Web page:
Every week at 8:15 PM we send out an email; five images and a little text to keep you in the loop. If you would like to sign-up to receive the Six Pips bulletin please click here – Schofield news bulletin sign-up. The content of these pages contain an archive of observations and forecasts, watchmaking, British commentary, Sussex beauty, manufacture, engineering, design, poetry and amusement. Schofield executes all it does by thinking and the Six Pips is no exception. We are proud to be a very British watch company.
Why The Six Pips?
The Greenwich Time Signal (GTS), popularly known as the pips, is a series of six short tones broadcast at one-second intervals by many BBC Radio stations.
The proposal for a time signal came from one Frank Hope-Jones in a radio talk in April 1923. It was agreed that broadcasting the Greenwich Standard Time with a chronometer at the Royal Observatory tripping a switch at five seconds to the hour to create those iconic pips – using a 1kHz oscillator. The time signal was first broadcast at 9.30 p.m. on 5 February 1924.
There are six pips (short beeps) in total, which occur on the 5 seconds leading up to the hour and on the hour itself. Each pip is a 1 kHz tone (about halfway between musical B5 and C6) the first five of which last a tenth of a second each, while the final pip lasts half a second. The actual moment when the hour changes – the “on-time marker” – is at the very beginning of the last pip.
Our weekly bulletin is made up of five short posts and a snippets section outlining minor news.
- Click the image and the little video will explain it all. This is our take on the latest craze to sweep the UK. It is without doubt that we definitely, definitely don’t get involved in fads and crazes but this is just too cool to ignore and anyway we have had this little treasure in the pipeline for…well, a while. And ours is probably the most compelling of them all.
- If you have not seen or played with a spinner then it is hard to grasp what on earth the fuss is about. Trust me when you hold one you cannot help but spin it. Whether you are watching television, in a meeting, on the train or just walking, you simply cannot put it down. The Schofield Compeller is bronze with stainless steel grips. It has a hybrid ceramic bearing of such quality that when spun hard the thing will go for over 5 minutes. It will last forever and change colour as you go. Read on…
- Would it come as a surprise if I told you that I have a thing for spaceships? Not so much the modern CGI ones but the classic ships that were filmed from models. So the spinner started as the Schofield Beam-of-Light logo and a little bit TIE fighter, but it also needed club ends like a speed regulating governor for a very physical advantage and to give the impression of motion even when stationary. In cross section it started to look like the Event Horizon spaceship with its gravity drive, so I worked on that and made it more so. It also features geometry from the watch cases. The stainless grips have milled concentric circles like the centre of a ferris wheel (another marvel of engineering I have a thing about) and of course the ubiquitous Fresnel lens of lighthouses.Read on…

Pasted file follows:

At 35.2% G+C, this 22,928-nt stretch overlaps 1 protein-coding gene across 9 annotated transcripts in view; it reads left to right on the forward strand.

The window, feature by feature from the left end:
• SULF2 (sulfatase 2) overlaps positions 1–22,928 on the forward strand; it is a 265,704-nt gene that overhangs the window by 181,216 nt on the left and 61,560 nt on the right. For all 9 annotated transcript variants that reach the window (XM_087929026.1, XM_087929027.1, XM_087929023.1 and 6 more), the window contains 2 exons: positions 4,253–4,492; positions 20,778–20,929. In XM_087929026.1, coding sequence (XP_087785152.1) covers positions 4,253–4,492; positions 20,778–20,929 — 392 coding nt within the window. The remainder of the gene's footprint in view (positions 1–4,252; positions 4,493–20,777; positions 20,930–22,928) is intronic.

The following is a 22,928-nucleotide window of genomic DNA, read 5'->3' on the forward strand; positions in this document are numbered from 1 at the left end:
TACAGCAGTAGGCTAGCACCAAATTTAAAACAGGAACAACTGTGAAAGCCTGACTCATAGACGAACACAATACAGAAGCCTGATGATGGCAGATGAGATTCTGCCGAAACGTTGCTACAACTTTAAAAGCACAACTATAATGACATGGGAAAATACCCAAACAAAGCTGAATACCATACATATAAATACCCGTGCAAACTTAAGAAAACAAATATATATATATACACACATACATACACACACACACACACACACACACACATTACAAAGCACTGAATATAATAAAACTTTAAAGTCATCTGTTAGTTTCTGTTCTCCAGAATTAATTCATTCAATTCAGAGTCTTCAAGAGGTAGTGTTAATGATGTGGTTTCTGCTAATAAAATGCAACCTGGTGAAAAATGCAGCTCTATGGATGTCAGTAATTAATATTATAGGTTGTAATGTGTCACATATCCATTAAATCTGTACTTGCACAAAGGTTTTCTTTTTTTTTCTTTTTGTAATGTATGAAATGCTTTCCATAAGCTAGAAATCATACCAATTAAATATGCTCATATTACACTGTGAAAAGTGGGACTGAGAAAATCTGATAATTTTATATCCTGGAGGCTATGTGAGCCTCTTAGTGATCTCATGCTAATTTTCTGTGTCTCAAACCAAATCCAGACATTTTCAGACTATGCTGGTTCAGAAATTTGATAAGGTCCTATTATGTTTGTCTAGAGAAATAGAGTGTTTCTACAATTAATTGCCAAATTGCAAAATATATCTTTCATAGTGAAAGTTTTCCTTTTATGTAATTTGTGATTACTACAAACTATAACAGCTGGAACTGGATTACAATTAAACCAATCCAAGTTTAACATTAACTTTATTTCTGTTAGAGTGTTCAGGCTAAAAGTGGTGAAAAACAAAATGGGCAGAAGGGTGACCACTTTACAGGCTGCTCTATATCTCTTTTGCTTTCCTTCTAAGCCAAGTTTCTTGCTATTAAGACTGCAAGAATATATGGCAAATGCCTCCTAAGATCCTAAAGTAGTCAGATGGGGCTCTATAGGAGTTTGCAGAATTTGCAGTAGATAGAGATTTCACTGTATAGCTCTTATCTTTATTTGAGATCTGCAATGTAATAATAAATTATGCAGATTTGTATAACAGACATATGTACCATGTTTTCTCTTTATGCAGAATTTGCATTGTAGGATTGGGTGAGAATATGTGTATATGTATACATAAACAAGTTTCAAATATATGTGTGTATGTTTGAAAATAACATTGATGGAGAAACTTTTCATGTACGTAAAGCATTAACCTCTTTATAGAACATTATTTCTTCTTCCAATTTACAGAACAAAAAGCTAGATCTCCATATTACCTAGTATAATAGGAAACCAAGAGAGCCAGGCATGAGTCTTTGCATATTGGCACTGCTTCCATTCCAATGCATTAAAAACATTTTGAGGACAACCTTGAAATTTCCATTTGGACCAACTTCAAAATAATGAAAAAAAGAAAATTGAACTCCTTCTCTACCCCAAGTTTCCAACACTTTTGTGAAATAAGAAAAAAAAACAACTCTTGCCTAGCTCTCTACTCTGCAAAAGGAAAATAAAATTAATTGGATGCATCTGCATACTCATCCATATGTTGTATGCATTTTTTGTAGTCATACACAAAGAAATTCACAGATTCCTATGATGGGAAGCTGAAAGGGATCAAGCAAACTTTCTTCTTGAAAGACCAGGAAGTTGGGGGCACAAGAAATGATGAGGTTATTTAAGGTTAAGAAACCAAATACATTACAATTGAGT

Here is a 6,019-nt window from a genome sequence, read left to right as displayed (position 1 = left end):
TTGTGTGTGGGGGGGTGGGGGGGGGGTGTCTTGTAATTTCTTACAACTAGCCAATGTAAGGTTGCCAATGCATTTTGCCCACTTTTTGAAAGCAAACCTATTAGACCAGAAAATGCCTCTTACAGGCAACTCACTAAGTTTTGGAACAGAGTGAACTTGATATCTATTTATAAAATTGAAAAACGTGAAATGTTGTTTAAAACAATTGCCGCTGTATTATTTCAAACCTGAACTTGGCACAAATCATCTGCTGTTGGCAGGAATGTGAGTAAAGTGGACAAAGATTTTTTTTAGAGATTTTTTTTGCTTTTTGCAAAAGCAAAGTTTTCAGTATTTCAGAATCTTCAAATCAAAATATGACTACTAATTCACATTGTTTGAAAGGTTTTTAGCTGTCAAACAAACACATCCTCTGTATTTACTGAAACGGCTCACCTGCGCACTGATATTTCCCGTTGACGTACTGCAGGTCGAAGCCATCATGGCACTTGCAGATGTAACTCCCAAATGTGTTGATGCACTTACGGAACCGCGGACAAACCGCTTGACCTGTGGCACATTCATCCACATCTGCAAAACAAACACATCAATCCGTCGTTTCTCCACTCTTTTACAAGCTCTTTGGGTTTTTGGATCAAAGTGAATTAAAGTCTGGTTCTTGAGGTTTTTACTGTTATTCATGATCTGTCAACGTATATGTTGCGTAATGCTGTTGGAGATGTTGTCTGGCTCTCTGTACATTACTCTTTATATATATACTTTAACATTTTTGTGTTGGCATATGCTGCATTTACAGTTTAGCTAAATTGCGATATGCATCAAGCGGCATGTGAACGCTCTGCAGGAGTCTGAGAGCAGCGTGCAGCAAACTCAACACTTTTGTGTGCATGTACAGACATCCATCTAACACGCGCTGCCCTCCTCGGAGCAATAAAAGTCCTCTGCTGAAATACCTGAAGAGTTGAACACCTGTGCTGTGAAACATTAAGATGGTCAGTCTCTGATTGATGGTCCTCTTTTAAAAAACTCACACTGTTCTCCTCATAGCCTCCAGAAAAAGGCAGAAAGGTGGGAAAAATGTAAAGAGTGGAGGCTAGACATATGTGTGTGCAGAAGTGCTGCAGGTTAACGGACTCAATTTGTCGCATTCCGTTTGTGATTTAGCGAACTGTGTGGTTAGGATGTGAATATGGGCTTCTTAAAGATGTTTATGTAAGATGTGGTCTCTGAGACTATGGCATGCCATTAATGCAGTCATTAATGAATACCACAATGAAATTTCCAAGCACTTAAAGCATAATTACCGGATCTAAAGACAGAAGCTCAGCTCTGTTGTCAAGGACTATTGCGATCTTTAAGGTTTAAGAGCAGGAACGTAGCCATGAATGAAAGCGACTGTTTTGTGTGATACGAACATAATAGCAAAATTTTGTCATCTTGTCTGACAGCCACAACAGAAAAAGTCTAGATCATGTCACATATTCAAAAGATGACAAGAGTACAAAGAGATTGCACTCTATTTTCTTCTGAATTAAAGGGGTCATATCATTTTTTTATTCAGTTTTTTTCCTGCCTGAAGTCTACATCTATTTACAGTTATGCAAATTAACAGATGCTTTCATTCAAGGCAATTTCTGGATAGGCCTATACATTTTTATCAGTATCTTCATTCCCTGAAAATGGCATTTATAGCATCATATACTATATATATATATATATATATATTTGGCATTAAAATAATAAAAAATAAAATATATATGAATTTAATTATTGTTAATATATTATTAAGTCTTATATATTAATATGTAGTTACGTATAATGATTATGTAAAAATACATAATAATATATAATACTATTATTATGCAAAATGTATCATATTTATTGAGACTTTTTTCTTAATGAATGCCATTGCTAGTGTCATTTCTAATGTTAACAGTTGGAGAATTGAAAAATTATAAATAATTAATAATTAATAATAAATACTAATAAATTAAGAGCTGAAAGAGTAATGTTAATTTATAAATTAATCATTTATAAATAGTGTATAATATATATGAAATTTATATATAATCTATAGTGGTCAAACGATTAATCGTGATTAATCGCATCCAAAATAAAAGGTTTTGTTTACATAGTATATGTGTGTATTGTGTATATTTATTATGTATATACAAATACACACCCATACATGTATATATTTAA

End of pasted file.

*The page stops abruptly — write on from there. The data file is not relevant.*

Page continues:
- Watch Wallets are running low so, if you are on the fence then please act now!
- The Compeller is available, email us for info.
- Schofield made Toots! Original Jazz Coffee is always on hand, it is a better brew than you would expect from a watch company – worth a try.
- Schofield adds Pinterest to the gamut of our social media.
- If you are yet to visit the new website then do it now, it took months and is awesome!
- The pic from Mr P was a submission to the recent competition, a terrific image!
- Mr H took this photo of South Gare lighthouse, North Yorkshire, and a deserved win it is. Both Mandy and I agree that the photo is quite brilliant. The fact that the lighthouse is the most luminescent object in the composition even though the lamp is off. The word Danger nearly matches it in brightness dividing the image into 5 horizontal tonal stripes. Choosing black and white removes the distraction of colour emphasising the forbidding and portentous presence of the lighthouse. Often black and white photography feels like a sad omission of colour but not in this case. The whole environment is hostile; the peeling harbour arm, the unrefined railings and the rusty skin of the tower. It is a beacon but not a haven. Are the lighthouse and the word Danger working in unison or against each other? The perfect graduation of greys and the off-centre position make this photo our winner. Congratulations Mr H!